With the support of the local government and the renovation to the traditional Tibetan opera, the folk opera troupe of Nyangrain village has won applause after concluding their performances held at Norbulingka Garden.
Folk opera troupe of Nyangrain village just performed eight classical Tibetan operas for the residents and tourists at home and abroad a few days ago in Norbulingka Garden, making it the first folk troupe to perform the most famous repertoire in the Tibetan operas, including Princess Wencheng, Prince Nor-bzang — based on historic events and folk tales.
“After years of exploration and renovation, as well as hard work, the troupe has grown to nearly 70 members,” said Migmar, leader of the troupe, adding that the troupe only had a dozen players at one point.
Migmar said the development of the troupe could be attributed to protection and support both at a regional and national level.
The 600-year-old Tibetan opera has been considered as the “Living Fossil” of traditional Tibetan culture. It is 400 years older than China’s national treasure, the Peking Opera.
According to Tibetan legend, the opera dates back to the 14th century, when a high-ranking monk and bridge builder named Drupthok Thangthong Gyalpo decided to build iron bridges on the major rivers in Tibet to improve transportation.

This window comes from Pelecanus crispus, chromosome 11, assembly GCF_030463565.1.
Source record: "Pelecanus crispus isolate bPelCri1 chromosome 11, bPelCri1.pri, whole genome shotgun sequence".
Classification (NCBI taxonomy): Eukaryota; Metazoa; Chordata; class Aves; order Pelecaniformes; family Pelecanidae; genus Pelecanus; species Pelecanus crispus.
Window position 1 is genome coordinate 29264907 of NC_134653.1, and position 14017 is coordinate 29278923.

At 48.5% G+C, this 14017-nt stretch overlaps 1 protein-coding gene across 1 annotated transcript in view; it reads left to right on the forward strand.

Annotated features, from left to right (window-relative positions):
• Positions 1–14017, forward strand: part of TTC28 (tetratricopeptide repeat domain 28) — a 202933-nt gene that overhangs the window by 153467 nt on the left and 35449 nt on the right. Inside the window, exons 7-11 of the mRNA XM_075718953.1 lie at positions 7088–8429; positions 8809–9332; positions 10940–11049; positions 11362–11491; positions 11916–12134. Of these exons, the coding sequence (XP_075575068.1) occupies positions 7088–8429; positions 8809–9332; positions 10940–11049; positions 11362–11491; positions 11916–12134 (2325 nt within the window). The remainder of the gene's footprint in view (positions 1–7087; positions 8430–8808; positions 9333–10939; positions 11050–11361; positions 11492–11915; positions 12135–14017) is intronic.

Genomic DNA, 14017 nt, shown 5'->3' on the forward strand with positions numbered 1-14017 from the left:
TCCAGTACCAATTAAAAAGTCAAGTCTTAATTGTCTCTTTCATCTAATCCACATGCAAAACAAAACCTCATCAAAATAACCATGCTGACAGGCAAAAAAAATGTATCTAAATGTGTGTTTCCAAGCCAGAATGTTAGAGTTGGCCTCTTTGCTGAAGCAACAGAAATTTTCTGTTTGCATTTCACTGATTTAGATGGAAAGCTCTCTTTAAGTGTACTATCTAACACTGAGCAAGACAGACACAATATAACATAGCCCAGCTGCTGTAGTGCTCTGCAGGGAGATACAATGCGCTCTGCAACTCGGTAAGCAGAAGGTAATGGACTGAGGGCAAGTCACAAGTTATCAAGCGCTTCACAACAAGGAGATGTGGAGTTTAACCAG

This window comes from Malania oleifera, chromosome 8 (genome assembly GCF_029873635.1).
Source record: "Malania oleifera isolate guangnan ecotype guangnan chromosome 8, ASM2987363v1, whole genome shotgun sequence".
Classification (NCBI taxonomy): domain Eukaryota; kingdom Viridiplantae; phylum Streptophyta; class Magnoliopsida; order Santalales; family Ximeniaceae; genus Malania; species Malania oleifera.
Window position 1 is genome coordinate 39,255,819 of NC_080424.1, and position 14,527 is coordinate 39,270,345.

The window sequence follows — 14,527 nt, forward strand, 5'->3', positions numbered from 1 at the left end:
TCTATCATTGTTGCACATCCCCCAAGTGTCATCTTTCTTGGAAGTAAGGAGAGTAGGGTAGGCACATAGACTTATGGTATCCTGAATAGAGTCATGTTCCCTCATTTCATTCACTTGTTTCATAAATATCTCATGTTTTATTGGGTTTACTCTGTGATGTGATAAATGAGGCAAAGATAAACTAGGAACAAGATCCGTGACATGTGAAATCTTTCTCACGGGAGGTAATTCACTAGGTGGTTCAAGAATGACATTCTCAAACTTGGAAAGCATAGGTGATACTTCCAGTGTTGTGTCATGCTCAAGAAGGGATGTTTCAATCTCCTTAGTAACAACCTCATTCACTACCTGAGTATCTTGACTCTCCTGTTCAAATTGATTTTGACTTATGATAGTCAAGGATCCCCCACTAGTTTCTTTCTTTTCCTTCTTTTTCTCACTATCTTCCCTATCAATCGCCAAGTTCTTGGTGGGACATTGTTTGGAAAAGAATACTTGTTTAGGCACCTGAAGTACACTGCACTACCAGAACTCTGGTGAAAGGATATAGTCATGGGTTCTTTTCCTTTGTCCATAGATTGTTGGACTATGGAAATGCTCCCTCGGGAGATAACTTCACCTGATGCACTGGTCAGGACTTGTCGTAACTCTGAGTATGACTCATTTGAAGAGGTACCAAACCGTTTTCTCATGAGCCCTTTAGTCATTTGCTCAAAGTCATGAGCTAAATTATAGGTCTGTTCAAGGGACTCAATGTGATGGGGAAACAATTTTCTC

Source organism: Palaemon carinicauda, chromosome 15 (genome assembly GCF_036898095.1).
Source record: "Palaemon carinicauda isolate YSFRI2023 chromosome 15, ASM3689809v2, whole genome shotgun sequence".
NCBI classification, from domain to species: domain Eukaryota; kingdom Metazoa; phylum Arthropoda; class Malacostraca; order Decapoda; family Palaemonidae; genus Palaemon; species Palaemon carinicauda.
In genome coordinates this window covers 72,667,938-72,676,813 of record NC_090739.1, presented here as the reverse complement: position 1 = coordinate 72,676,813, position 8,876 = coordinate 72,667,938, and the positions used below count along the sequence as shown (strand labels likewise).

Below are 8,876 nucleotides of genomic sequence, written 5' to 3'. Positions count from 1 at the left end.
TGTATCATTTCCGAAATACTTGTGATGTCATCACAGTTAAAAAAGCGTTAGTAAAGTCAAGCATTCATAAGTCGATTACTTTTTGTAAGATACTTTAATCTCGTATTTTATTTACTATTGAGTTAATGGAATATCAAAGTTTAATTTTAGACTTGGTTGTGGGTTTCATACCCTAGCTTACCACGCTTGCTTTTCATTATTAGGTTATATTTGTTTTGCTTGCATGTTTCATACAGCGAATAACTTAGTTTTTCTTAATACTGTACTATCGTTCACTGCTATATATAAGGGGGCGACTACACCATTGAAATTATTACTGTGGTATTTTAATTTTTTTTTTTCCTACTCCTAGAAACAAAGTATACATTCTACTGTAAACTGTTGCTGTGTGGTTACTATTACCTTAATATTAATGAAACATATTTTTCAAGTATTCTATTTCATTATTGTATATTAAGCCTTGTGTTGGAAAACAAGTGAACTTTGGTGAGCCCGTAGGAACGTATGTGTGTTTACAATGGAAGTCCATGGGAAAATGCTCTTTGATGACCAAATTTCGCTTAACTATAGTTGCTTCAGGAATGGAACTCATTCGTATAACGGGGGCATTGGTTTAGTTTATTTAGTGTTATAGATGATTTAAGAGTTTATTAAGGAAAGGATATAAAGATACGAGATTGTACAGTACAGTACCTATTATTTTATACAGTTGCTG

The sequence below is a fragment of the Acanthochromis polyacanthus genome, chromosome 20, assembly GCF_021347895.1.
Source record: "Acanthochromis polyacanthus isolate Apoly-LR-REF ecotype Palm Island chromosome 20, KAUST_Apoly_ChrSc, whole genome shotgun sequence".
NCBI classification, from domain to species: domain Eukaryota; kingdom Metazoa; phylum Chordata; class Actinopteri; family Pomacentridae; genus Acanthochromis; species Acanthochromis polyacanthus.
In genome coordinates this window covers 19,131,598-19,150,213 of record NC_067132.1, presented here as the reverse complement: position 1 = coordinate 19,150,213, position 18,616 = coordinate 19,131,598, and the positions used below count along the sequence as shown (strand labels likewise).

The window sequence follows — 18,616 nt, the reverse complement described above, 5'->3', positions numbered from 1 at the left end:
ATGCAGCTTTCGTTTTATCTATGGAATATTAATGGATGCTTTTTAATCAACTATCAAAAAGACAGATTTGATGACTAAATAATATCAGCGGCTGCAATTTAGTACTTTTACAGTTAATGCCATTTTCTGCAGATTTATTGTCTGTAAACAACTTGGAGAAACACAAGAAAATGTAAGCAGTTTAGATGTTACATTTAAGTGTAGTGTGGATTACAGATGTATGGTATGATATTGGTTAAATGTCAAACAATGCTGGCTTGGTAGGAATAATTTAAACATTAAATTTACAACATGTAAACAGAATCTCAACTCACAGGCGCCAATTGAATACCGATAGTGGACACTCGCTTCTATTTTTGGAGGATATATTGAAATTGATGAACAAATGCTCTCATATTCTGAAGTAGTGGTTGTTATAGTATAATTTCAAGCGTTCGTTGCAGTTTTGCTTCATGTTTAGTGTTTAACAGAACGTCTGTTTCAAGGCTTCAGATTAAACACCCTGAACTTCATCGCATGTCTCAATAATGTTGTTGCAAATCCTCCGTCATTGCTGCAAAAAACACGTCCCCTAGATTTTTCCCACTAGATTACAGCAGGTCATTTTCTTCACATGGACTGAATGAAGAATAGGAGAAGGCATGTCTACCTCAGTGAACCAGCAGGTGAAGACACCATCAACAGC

Thangthong Gyalpo then organized a singing and dancing group to earn money for the construction of the projects. Tibetans consider Thangthong Gyalpo as the father of Tibetan opera.
However, before the peaceful liberation of Tibet in 1951, there was only one professional opera troupe which was allowed to tour across Tibet by the local government.
In addition, during the past decades, the old art form was once on the verge of extinction due to unaffordable costs of costumes and props, the passing away of some old actors, as well as the introduction of modern pop music.
According to the Culture Department of Tibet autonomous region, China stepped up preservation of Tibetan opera in 2005 and more than 10 million yuan (1.56 million U.S. dollars) has been invested to preserve the old art form.
More than 30 disbanded folk troupes in Tibet have been resumed and reconstructed since 2005, and the regional culture department also offered subsidy for nearly 100 folk troupes during these years, said Ngawang Tenzin, a director of Intangible Cultural Heritage Protection Center of Tibet.
To further inherit the culture, the Art School in Tibet University opened its first undergraduate and postgraduate programs in Tibetan opera in 2008.
Statistics from the Culture Department of Tibet showed that Tibet now has 10 professional troupes, nearly 100 folk troupes and about 500 part-time performing groups.
“Tibet will further strengthen protection and invest more funds into Tibetan opera in the future,” said Tenzin, adding that the center is planing to build a Tibetan opera resource data base to record materials about inheritors and kinds of different schools of Tibetan opera in both Tibetan and Chinese.
Tibetan opera was put on the world heritage list of the oral and intangible heritage of humanity of United Nations Educational, Scientific and Cultural Organization (UNESCO) in 2009.
Tibetan opera is often performed at festivals such as the Shoton Festival, or Yogurt Festival. It was performed at the Beijing Olympic Games in 2008 and the Shanghai World Expo in 2010.